After saving spectrum rights for 62 projected satellites that were set to expire, SES is exploring offering 5G services straight to handheld devices. Luxembourg’s government applied to the ITU in 2015 for the Cleosat constellation, but it was on the verge of losing it unless SES utilized at minimum one of its satellites to acquire the frequencies by May 10 – two days before the due date.
As the project’s seven-year deadline approached, Luxembourg launched a request for proposals from firms interested in pursuing the project, and SES was chosen to run Cleosat early this year. SES external communications’ vice president, Suzanne Ong stated via email, “We filed for this filing via the Lux govt because we understand the possibility of direct-to-handheld 5G satellite access in the years to come.”
“At this time, we haven’t made a choice to invest heavily in this technology, and we are going to examine the market as well as business plans in the next months as part of our due diligence.” The company hasn’t spoken much about its plans, and the Luxembourg government hasn’t said much either.
In December, Luxembourg released a request for companies interested in gaining control of Cleosat’s regulatory file, stating that the network’s services are going to be global and comprise fixed satellite services, mobile satellite services, tracking, and telecommand services.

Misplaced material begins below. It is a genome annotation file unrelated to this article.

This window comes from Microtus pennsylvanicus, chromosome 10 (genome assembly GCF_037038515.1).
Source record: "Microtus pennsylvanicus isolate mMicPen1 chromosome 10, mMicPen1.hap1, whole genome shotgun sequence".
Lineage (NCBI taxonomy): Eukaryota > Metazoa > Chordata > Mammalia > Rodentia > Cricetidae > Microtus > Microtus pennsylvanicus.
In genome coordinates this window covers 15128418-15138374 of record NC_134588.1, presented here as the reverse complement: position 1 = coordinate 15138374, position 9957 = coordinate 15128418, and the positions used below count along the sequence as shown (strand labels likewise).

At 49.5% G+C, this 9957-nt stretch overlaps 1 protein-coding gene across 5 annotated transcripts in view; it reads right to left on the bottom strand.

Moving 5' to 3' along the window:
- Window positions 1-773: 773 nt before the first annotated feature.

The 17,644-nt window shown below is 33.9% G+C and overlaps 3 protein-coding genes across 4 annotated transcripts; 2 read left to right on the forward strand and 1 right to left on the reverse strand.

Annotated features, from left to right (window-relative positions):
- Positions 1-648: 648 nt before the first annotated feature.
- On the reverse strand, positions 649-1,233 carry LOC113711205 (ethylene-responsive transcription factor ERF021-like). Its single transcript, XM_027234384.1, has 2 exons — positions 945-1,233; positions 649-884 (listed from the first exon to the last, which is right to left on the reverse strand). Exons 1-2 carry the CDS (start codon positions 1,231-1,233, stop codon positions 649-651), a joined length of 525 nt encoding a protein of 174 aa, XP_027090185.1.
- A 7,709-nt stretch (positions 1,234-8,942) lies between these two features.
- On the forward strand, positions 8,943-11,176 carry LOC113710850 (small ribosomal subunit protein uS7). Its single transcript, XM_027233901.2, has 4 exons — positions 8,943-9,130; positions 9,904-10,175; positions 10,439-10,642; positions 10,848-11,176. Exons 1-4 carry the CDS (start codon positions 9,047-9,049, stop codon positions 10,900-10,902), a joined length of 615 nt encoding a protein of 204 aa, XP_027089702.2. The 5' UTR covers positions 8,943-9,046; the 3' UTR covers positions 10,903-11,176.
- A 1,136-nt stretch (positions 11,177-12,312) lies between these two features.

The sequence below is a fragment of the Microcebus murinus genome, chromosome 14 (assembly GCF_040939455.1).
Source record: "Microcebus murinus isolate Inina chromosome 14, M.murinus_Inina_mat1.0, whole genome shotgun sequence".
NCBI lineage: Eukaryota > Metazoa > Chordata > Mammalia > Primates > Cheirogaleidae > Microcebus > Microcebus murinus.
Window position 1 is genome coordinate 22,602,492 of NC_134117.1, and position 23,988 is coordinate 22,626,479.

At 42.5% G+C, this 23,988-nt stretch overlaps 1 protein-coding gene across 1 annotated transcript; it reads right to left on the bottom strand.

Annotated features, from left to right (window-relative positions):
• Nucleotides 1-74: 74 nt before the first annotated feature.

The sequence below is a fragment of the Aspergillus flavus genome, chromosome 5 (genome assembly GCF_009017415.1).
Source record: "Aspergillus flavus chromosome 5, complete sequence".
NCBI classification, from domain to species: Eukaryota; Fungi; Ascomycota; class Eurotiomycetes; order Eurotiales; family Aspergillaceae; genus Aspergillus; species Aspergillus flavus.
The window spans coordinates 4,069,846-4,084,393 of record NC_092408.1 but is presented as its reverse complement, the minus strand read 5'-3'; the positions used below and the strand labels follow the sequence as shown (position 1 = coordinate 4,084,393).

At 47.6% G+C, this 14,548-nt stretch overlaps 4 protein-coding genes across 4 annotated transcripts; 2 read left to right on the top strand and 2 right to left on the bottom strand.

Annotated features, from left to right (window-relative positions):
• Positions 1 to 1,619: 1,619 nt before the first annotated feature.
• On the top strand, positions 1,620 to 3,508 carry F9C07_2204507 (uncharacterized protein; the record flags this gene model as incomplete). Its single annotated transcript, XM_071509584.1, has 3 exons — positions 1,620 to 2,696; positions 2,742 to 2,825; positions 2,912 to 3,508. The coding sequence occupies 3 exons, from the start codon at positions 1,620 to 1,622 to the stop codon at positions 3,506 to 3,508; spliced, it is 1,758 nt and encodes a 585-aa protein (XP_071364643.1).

The planned Cleosat constellation covers 62 satellites in non-geostationary orbits (NGSO) between 519 to 8,062 kilometers, using different frequency bands ranging from 1.5 to 29 GHz.
The O3b Networks network of twenty medium-Earth-orbiting satellites operated by SES runs at 8,063 kilometers above the equator, utilizing 17-19 GHz frequencies to provide high-speed broadband services to mostly enterprise and government users. In addition, the company operates broadband and broadcast satellites in geostationary orbit.
It’s unclear whether SES is considering ways to connect smartphones and consumer devices, as satellite firms Link Global and AST SpaceMobile are doing. As the 3GPP, the mobile industry group attempts to include satellite frequencies into global 5G standards for the first time, satellite networks, in general, will become more interoperable with terrestrial wireless infrastructure.
Satellite operators anticipate that by working together to standardize backhaul as well as other space-based capabilities, they are going to be able to gain a larger portion of the telecoms industry. Globalstar’s satellites are still being linked to Apple iPhones for urgent services, according to reports.